Built-in Normalization Filters
Current ffmpeg has two filters that can be directly used for normalization – although they are already quite advanced, so they do not simply apply gain. Here they are:
loudnorm: loudness normalization according to EBU R128. You can set an integrated loudness target, a loudness range target, or maximum true peak. This is recommended for publishing audio and video.
dynaudnorm: “intelligent” loudness normalization without clipping, which applies normalization dynamically over windowed portions of the file. This may change the characteristics of the sound, so it should be applied with caution.
If you want a “simple” RMS-based normalization to 0 dBFS, read on.
For the lazy ones:
I created a Python script to normalize media files, available on PyPi as well. You simply:
- download ffmpeg (choose a static build)
- put the
ffmpeg executable in your
$PATH by either adding it in, for example,
/usr/local/bin, or adding its directory to
- To install: Either run
pip install ffmpeg-normalize or in the source code, run
python setup.py install.
- Once the script is installed, use
On Ubuntu / Debian:
sudo apt-get install ffmpeg python-pip
sudo pip install ffmpeg-normalize
For example, to normalize the audio of every MP4 file to 0 dB, run this:
It'd output WAV files with the normalized audio, using the prefix
normalized-. You have to merge the audio back into the original files. See this answer on how to do it.
Using ffmpeg to normalize audio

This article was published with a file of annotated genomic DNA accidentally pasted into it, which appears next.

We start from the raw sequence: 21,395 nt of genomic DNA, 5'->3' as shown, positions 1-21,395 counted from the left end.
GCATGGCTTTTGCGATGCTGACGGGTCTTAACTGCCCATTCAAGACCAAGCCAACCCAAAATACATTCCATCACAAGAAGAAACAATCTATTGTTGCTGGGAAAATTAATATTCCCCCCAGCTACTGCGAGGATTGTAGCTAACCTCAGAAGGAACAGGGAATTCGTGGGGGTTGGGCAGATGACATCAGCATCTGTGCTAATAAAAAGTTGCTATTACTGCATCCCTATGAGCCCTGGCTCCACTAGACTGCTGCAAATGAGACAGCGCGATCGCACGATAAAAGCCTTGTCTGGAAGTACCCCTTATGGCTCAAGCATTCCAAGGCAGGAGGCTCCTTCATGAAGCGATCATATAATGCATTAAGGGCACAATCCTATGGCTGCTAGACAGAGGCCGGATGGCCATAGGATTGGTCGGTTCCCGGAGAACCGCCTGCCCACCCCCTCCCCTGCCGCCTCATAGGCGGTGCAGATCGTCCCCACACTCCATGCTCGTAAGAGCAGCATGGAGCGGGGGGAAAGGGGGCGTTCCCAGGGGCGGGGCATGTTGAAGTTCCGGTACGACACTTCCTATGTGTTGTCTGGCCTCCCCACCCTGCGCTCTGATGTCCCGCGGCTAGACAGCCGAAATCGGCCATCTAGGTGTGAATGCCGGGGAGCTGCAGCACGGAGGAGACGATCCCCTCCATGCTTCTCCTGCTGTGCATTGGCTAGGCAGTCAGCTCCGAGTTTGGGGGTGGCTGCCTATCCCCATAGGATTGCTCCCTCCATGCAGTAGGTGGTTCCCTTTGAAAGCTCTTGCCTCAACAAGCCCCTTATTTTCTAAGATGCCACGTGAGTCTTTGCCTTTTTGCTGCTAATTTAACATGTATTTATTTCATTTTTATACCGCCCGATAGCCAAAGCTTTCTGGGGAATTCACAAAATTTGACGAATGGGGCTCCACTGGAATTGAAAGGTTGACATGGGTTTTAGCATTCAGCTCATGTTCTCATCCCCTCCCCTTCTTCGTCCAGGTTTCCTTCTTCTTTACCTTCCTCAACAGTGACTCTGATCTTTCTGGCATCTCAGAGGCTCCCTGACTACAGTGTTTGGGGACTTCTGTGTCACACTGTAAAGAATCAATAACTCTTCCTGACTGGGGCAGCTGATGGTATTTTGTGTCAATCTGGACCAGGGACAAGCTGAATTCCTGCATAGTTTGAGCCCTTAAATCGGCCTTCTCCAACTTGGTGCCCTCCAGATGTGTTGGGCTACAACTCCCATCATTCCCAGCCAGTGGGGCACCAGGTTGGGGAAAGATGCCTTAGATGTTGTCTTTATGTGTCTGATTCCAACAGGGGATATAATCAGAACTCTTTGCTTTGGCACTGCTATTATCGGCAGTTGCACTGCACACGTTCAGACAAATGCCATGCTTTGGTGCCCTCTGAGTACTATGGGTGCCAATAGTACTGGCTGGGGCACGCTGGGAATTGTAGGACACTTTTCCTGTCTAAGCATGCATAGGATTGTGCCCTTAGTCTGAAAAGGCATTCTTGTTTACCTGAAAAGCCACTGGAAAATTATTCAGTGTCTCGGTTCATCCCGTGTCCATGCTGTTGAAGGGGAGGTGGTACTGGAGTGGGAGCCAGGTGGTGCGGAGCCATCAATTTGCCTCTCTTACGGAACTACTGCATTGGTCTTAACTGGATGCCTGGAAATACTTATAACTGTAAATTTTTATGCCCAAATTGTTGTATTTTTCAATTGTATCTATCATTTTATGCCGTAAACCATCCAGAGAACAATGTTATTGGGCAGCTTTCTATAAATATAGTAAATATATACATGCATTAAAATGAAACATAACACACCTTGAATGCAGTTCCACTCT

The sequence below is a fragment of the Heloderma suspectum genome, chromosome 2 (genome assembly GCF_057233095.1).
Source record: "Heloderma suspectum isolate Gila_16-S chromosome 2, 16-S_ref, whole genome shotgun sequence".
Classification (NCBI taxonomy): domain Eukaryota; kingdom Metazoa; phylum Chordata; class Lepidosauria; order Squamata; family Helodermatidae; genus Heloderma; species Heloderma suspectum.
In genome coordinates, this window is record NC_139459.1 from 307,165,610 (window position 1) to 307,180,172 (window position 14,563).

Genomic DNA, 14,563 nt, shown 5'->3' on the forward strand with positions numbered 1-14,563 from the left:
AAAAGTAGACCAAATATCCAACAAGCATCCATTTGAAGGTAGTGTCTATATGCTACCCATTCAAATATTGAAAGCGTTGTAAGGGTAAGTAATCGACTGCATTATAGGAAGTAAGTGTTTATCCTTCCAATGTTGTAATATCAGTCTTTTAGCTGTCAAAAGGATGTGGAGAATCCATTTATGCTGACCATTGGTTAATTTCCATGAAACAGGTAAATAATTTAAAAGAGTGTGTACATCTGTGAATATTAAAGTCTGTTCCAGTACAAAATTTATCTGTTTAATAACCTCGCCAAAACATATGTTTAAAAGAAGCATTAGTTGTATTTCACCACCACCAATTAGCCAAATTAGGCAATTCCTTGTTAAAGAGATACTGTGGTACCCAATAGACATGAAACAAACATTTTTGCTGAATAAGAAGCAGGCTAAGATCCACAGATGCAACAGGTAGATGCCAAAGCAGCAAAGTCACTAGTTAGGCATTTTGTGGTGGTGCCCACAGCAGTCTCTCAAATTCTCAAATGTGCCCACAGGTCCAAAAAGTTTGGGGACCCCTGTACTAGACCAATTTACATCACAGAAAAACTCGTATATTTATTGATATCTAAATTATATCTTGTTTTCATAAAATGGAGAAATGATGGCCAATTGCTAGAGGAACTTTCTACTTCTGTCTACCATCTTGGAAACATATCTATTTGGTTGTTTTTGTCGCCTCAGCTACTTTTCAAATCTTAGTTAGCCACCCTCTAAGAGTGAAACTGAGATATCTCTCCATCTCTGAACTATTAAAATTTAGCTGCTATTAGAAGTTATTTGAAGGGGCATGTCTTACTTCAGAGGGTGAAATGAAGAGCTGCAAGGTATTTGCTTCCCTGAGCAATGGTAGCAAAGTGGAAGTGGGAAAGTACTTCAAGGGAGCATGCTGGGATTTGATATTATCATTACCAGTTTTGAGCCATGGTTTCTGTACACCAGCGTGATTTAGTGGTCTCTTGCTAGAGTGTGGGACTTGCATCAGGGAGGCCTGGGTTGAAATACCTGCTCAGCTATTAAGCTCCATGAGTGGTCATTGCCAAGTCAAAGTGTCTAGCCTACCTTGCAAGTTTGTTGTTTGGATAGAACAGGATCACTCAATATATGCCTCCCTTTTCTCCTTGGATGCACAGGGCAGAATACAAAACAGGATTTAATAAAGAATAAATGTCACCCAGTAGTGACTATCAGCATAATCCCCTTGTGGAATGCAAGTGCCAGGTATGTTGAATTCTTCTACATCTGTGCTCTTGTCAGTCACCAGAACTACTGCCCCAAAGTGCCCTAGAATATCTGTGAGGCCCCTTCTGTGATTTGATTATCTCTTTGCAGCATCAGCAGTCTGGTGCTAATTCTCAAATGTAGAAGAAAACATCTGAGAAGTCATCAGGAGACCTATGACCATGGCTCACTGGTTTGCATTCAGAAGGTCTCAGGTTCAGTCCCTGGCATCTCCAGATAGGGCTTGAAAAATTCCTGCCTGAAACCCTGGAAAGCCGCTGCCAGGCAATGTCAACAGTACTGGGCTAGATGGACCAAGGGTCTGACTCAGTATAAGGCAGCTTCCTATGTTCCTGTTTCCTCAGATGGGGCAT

In ffmpeg you can use the
volume filter to change the volume of a track. Make sure you download a recent version of the program.
This guide is for peak normalization, meaning that it will make the loudest part in the file sit at 0 dB instead of something lower. There is also RMS-based normalization which tries to make the average loudness the same across multiple files. To do that, do not try to push the maximum volume to 0 dB, but the mean volume to the dB level of choice (e.g. -26 dB).
Find out the gain to apply
First you need to analyze the audio stream for the maximum volume to see if normalizing would even pay off:
ffmpeg -i video.avi -af "volumedetect" -f null /dev/null
NUL on Windows. This will output something like the following:
[Parsed_volumedetect_0 @ 0x7f8ba1c121a0] mean_volume: -16.0 dB
[Parsed_volumedetect_0 @ 0x7f8ba1c121a0] max_volume: -5.0 dB
[Parsed_volumedetect_0 @ 0x7f8ba1c121a0] histogram_0db: 87861
As you can see, our maximum volume is -5.0 dB, so we can apply 5 dB gain. If you get a value of 0 dB, then you don't need to normalize the audio.
Apply the volume filter:
Now we apply the
volume filter to an audio file. Note that applying the filter means we will have to re-encode the audio stream. What codec you want for audio depends on the original format, of course. Here are some examples:
Plain audio file: Just encode the file with whatever encoder you need:
ffmpeg -i input.wav -af "volume=5dB" output.mp3
Your options are very broad, of course.
AVI format: Usually there's MP3 audio with video that comes in an AVI container:
ffmpeg -i video.avi -af "volume=5dB" -c:v copy -c:a libmp3lame -q:a 2 output.avi
Here we chose quality level 2. Values range from 0–9 and lower means better. Check the MP3 VBR guide for more info on setting the quality. You can also set a fixed bitrate with
-b:a 192k, for example.
MP4 format: With an MP4 container, you will typically find AAC audio. We can use ffmpeg's build-in AAC encoder.
ffmpeg -i video.mp4 -af "volume=5dB" -c:v copy -c:a aac -strict experimental -b:a 192k output.mp4
Here you can also use other AAC encoders. Some of them support VBR, too. See this answer and the AAC encoding guide for some tips.
In the above examples, the video stream will be copied over using
-c:v copy. If there are subtitles in your input file, or multiple video streams, use the option
-map 0 before the output filename.